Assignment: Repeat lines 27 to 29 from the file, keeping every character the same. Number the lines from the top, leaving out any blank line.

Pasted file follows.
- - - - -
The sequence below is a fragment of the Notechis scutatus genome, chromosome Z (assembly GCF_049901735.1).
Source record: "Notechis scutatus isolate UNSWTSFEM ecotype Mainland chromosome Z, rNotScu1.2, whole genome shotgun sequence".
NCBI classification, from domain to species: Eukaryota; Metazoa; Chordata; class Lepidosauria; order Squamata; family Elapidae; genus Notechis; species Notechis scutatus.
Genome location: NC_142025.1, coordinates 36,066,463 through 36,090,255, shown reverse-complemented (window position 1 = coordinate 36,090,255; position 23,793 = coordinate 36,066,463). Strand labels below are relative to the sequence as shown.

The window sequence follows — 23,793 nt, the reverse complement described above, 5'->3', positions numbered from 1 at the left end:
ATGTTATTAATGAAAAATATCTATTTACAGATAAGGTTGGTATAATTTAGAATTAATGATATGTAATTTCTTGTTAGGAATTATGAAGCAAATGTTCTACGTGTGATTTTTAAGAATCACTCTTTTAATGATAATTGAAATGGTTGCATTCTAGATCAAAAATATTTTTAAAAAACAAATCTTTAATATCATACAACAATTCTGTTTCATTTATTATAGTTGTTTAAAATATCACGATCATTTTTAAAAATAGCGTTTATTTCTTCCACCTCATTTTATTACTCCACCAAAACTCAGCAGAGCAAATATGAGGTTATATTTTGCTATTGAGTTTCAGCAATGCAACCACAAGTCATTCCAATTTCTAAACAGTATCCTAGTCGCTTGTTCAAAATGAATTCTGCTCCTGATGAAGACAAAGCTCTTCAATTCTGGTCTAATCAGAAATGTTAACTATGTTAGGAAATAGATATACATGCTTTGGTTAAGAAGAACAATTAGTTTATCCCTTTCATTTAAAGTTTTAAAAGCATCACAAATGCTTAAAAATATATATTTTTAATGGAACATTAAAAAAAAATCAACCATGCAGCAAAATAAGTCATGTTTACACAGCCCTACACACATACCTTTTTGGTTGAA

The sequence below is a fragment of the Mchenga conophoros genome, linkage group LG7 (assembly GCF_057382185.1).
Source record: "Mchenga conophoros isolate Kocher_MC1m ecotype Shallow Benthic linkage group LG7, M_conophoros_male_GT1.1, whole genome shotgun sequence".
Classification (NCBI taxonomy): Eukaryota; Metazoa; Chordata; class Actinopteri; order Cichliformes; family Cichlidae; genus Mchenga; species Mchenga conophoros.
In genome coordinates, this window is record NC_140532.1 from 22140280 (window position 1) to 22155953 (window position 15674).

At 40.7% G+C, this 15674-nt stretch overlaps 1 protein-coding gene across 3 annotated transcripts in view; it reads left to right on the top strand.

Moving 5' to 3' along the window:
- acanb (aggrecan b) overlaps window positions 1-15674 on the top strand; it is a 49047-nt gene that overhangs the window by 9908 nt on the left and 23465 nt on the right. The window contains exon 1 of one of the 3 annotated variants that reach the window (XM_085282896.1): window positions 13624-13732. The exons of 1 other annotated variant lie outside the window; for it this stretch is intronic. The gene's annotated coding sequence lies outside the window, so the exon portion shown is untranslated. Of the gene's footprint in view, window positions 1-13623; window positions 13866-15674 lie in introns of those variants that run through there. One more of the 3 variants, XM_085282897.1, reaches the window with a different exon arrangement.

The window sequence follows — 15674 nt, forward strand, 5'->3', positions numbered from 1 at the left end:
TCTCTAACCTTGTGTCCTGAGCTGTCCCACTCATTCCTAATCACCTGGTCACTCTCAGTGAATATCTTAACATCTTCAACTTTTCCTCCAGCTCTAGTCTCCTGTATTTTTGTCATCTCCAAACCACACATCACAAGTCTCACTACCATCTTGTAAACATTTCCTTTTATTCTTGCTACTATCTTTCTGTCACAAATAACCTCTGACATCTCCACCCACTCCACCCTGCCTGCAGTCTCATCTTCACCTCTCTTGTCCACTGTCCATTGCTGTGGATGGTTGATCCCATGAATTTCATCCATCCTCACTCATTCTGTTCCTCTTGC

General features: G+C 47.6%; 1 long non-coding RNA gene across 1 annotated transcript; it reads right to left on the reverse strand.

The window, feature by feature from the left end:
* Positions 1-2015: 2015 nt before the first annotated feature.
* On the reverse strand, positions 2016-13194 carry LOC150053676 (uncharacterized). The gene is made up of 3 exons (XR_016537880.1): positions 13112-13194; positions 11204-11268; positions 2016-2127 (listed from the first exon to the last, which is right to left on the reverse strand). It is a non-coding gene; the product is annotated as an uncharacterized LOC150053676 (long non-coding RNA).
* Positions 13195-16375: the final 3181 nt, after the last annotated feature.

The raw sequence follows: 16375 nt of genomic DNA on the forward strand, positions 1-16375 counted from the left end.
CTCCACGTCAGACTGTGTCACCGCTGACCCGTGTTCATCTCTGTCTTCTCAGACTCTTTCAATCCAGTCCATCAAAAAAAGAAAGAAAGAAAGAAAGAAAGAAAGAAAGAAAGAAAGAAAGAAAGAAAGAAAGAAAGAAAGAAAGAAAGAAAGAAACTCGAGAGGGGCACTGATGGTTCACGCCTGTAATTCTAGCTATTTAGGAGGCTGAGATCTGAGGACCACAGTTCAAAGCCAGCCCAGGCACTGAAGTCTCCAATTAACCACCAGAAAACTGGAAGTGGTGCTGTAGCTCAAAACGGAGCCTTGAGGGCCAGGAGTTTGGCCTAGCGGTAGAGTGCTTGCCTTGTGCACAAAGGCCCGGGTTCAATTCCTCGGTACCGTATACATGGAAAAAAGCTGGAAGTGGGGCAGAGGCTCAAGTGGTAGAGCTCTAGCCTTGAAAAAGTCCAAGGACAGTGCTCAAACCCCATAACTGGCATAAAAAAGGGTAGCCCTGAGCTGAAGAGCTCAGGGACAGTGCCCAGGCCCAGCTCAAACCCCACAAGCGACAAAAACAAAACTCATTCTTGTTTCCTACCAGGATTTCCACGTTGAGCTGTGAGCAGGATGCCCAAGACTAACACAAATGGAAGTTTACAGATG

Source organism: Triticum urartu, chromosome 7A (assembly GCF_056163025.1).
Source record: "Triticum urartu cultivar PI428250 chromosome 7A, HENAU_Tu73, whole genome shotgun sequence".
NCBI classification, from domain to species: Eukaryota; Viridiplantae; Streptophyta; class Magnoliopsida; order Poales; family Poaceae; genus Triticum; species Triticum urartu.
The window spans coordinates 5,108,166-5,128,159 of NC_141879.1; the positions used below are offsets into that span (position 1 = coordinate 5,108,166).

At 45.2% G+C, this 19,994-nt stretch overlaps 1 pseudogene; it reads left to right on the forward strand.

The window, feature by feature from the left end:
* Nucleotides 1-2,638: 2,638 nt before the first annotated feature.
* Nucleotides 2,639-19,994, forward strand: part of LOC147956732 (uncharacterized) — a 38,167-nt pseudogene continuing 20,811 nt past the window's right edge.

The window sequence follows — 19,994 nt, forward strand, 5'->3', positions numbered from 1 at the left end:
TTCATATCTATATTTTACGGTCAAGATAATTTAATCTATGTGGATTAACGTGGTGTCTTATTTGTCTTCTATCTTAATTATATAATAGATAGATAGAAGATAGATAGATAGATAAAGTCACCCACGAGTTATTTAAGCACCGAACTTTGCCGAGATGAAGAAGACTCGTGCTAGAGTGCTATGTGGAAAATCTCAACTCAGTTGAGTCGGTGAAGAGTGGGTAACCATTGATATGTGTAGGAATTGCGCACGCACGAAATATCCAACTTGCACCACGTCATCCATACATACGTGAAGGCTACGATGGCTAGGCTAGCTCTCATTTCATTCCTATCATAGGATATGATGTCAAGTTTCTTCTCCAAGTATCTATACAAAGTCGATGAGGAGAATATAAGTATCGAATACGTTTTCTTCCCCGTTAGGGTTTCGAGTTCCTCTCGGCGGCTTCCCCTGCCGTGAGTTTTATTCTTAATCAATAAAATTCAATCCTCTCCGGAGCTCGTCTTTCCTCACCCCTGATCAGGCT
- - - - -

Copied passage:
At 45.2% G+C, this 19,994-nt stretch overlaps 1 pseudogene; it reads left to right on the forward strand.

The window, feature by feature from the left end:
* Nucleotides 1-2,638: 2,638 nt before the first annotated feature.